The British supermodel talks candidly on BBC radio’s Desert Island Discs about her drug use, defending Johnny Depp and being ‘objectified and scared’
One of the most well-known models in the world, Kate Moss, has expressed her rage at the criticism she received after pictures of her doing cocaine in 2005 were released. She feels that she is to blame for her circle’s widespread acceptance of drug use.
“I felt sick and was quite angry,” the British supermodel revealed on Sunday in a rare radio interview, “because everybody I knew took drugs. So for them to focus on me, and to try to take my daughter away, I thought was really hypocritical.”
According to The Guardian, despite not being charged with a crime and retaining her daughter Lila, Moss lost lucrative partnerships with several prestigious businesses and eventually issued a formal apology in a public statement. She confessed to Lauren Laverne, host of the venerable Desert Island Discs program on BBC Radio 4, that “I really had to apologize if people were looking up to me.”
Moss, 48, has stood for the epitome of British cool for 30 years. The woman, whose life motto is “never complain, never explain,” was inspired by her ex-boyfriend Johnny Depp, who used the interview to open up about the anxiety that plagued her teenage modeling career as well as the abuse and mistreatment she experienced in the industry.
Moss also discussed why she decided to speak out in support of Depp in his recent American libel case against his ex-wife, Amber Heard, and how she defended her longtime friend, the British fashion designer John Galliano, who was convicted of using racist language in 2011.
“I believe in the truth and I believe in fairness and justice,” she said. Her appearance at Depp’s trial was prompted by a wish to set the record straight. “I know the truth about Johnny,” Moss said. “I know he never kicked me down the stairs. I had to say that truth.”
The urge to stand by Galliano came from her belief that he is “not a bad person – he had an alcohol problem and people turn.”
“People aren’t themselves when they drink,” suggested Moss, “and they say things that they would never say when they were sober.”
At 14 years old, Moss was approached on an airplane journey by the owner of the Storm modeling agency, but she didn’t imagine herself as a model. “I thought it was vain,” Moss said.
The start of her career in 1988 was traumatic and “a hard slog”, she recalled. She had to travel across cities alone for photographing castings. At 15, she had the “horrible experience” of being asked to take off her top for a bra catalog shoot. “I was really shy then about my body, and I could feel there was something wrong, so I got my stuff and I ran away.”
She says the experience “sharpened her instincts” – “I can tell a wrong ’un a mile away.”
After a photo shoot for The Face magazine with her friend and photographer, the late Corinne Day, on Sussex’s Camber Sands, her 16-year-old face was suddenly in high demand on a worldwide scale.
Moss admits crying “a lot” about being naked. “She [Day] would say, ‘If you don’t take your top off, I am not going to book you for Elle. It is painful. I loved her, she was my best friend, but she was a tricky person. But the pictures are amazing, so she got what she wanted and I suffered for them, but in the end, they did me a world of good really. They changed my career.”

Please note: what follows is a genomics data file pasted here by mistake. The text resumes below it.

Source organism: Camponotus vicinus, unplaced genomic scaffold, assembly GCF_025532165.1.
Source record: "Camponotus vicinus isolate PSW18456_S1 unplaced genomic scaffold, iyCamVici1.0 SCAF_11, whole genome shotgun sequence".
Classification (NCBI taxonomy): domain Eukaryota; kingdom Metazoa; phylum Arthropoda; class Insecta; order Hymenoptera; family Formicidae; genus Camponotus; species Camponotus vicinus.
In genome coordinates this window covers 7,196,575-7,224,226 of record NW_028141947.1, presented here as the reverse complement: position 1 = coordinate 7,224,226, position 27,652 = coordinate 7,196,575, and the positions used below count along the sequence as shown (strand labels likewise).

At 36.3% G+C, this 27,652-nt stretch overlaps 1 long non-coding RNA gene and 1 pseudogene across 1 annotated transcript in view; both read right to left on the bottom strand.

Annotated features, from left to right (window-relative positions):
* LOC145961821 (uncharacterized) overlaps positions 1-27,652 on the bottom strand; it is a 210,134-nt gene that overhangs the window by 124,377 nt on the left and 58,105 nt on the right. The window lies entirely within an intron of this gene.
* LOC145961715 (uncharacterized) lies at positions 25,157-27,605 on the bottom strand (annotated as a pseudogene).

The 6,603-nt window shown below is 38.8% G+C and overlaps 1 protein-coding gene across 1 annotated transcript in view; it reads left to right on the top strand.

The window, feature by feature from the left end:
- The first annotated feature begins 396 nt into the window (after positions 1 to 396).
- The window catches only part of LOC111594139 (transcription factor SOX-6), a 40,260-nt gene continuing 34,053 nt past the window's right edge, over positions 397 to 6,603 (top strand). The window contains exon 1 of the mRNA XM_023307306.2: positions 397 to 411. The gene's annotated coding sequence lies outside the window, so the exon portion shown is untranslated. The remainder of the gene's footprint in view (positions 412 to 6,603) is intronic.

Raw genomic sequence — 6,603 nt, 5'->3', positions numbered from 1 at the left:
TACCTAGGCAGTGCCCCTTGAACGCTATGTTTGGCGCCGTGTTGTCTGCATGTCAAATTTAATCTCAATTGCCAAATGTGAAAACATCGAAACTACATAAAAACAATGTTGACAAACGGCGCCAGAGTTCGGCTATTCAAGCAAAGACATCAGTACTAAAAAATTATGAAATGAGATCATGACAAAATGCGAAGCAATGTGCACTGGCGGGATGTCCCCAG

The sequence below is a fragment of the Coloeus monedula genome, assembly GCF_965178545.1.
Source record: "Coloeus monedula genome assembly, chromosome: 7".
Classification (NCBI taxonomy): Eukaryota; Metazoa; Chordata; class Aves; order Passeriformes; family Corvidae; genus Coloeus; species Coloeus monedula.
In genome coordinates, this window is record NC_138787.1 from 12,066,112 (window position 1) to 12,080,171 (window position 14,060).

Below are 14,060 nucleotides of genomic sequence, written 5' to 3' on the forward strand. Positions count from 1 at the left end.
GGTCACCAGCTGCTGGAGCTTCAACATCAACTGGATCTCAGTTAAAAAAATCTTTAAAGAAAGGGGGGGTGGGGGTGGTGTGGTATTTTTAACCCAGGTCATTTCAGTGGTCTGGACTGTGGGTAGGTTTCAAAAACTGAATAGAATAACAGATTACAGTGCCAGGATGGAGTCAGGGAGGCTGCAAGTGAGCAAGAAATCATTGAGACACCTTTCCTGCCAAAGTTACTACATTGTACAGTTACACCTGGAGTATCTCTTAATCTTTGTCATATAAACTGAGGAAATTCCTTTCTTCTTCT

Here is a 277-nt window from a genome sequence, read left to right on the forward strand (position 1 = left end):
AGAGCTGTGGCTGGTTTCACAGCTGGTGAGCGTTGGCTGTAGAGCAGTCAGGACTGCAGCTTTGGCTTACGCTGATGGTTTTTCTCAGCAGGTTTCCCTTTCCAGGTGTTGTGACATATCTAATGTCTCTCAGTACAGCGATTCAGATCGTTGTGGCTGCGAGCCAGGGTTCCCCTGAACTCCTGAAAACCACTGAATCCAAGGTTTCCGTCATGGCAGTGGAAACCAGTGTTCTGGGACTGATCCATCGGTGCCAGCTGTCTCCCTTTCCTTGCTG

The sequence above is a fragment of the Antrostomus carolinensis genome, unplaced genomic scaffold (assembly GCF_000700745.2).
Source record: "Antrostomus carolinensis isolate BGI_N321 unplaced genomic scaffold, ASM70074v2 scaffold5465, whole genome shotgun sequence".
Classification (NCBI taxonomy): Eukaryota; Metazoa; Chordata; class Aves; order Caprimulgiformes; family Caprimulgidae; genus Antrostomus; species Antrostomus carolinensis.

As a result, Moss was chosen by American designer Calvin Klein for an underwear commercial in 1992. However, Moss’ memories of this job, which involved posing with actor Mark Wahlberg in New York, are “not positive.” In order to overcome her anxiety and get ready for work, she took Valium.
Topless again, Moss felt “objectified and vulnerable and scared”, she told Laverne, adding: “They played on my vulnerability. Calvin loved that.”
Her friend Day was responsible for the controversial images taken for Vogue magazine a year later, which were decried for promoting “heroin chic”. Pictured in her own flat, the ever-slim Moss was shown in underwear. “I was a scapegoat for a lot of people’s problems,” Moss said. “I was never anorexic. I never have been. I had never taken heroin. I was thin because I didn’t get fed at shoots or in shows and I’d always been thin.”
A quote often attributed to Moss, that “Nothing tastes as good as skinny feels”, was not her own coinage, she said. It came from a note stuck to the fridge door in a flat, designed to dissuade a dieting friend from snacking.
Moss said she believes she spent a lot of time alone as a child. Her parents were a “glamorous” mother Linda, who worked part-time in a bar, and a travel agent father Peter. Her mother was startled when her daughter was offered modeling work because her daughter’s appearance was not noticed at home.
Her unruly “headstrong” teenage behavior worsened, Moss remembers, once her parents split up: “I started smoking a spliff and I hung out with older boys,” she says, confessing she was full of sadness. “Yes, I was heartbroken … it was all a bit dark.”
Moss set up her own modeling agency in 2016, signing up her own daughter early on. “I’ve said to her, ‘You don’t have to do anything you don’t want to do. If you don’t want to do this shoot if you don’t feel comfortable if you don’t want to model, don’t do it.’ I take care of my models. I make sure they’re with agents at shoots so when they’re being taken advantage of, someone is there to say, ‘I don’t think that’s appropriate.”
Moss has moved her main home to her Cotswolds country house and reveals she has become obsessed with gardening. Partying, she says, is “boring to me now”, adding, “I’m not into being out of control anymore.”